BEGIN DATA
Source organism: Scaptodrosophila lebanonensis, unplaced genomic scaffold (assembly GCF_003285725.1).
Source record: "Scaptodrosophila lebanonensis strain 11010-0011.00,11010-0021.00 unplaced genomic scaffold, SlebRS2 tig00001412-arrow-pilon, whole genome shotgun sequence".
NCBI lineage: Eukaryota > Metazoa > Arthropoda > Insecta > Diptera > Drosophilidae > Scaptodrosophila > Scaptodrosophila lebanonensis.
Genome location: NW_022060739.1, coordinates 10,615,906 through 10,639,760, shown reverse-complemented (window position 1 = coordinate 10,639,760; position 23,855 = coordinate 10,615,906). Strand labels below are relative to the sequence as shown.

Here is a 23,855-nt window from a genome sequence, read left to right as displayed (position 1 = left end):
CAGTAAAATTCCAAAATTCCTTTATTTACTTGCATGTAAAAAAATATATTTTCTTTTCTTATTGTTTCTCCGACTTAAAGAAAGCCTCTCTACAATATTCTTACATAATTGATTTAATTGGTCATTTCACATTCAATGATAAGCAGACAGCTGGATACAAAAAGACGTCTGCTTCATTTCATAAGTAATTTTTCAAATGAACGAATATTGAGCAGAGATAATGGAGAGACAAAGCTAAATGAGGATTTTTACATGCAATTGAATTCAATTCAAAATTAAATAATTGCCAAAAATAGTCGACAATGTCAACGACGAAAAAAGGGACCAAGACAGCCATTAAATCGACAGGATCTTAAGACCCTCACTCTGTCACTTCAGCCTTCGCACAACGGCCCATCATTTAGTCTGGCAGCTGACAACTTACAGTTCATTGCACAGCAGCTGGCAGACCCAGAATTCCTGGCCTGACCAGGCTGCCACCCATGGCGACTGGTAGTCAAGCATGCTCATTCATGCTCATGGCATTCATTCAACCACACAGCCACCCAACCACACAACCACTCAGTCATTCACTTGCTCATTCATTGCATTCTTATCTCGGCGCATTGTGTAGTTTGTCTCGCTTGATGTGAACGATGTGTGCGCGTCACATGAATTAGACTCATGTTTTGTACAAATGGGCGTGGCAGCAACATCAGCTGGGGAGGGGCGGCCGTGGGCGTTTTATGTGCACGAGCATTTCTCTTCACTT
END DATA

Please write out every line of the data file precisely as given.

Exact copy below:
Source organism: Scaptodrosophila lebanonensis, unplaced genomic scaffold (assembly GCF_003285725.1).
Source record: "Scaptodrosophila lebanonensis strain 11010-0011.00,11010-0021.00 unplaced genomic scaffold, SlebRS2 tig00001412-arrow-pilon, whole genome shotgun sequence".
NCBI lineage: Eukaryota > Metazoa > Arthropoda > Insecta > Diptera > Drosophilidae > Scaptodrosophila > Scaptodrosophila lebanonensis.
Genome location: NW_022060739.1, coordinates 10,615,906 through 10,639,760, shown reverse-complemented (window position 1 = coordinate 10,639,760; position 23,855 = coordinate 10,615,906). Strand labels below are relative to the sequence as shown.

Here is a 23,855-nt window from a genome sequence, read left to right as displayed (position 1 = left end):
CAGTAAAATTCCAAAATTCCTTTATTTACTTGCATGTAAAAAAATATATTTTCTTTTCTTATTGTTTCTCCGACTTAAAGAAAGCCTCTCTACAATATTCTTACATAATTGATTTAATTGGTCATTTCACATTCAATGATAAGCAGACAGCTGGATACAAAAAGACGTCTGCTTCATTTCATAAGTAATTTTTCAAATGAACGAATATTGAGCAGAGATAATGGAGAGACAAAGCTAAATGAGGATTTTTACATGCAATTGAATTCAATTCAAAATTAAATAATTGCCAAAAATAGTCGACAATGTCAACGACGAAAAAAGGGACCAAGACAGCCATTAAATCGACAGGATCTTAAGACCCTCACTCTGTCACTTCAGCCTTCGCACAACGGCCCATCATTTAGTCTGGCAGCTGACAACTTACAGTTCATTGCACAGCAGCTGGCAGACCCAGAATTCCTGGCCTGACCAGGCTGCCACCCATGGCGACTGGTAGTCAAGCATGCTCATTCATGCTCATGGCATTCATTCAACCACACAGCCACCCAACCACACAACCACTCAGTCATTCACTTGCTCATTCATTGCATTCTTATCTCGGCGCATTGTGTAGTTTGTCTCGCTTGATGTGAACGATGTGTGCGCGTCACATGAATTAGACTCATGTTTTGTACAAATGGGCGTGGCAGCAACATCAGCTGGGGAGGGGCGGCCGTGGGCGTTTTATGTGCACGAGCATTTCTCTTCACTT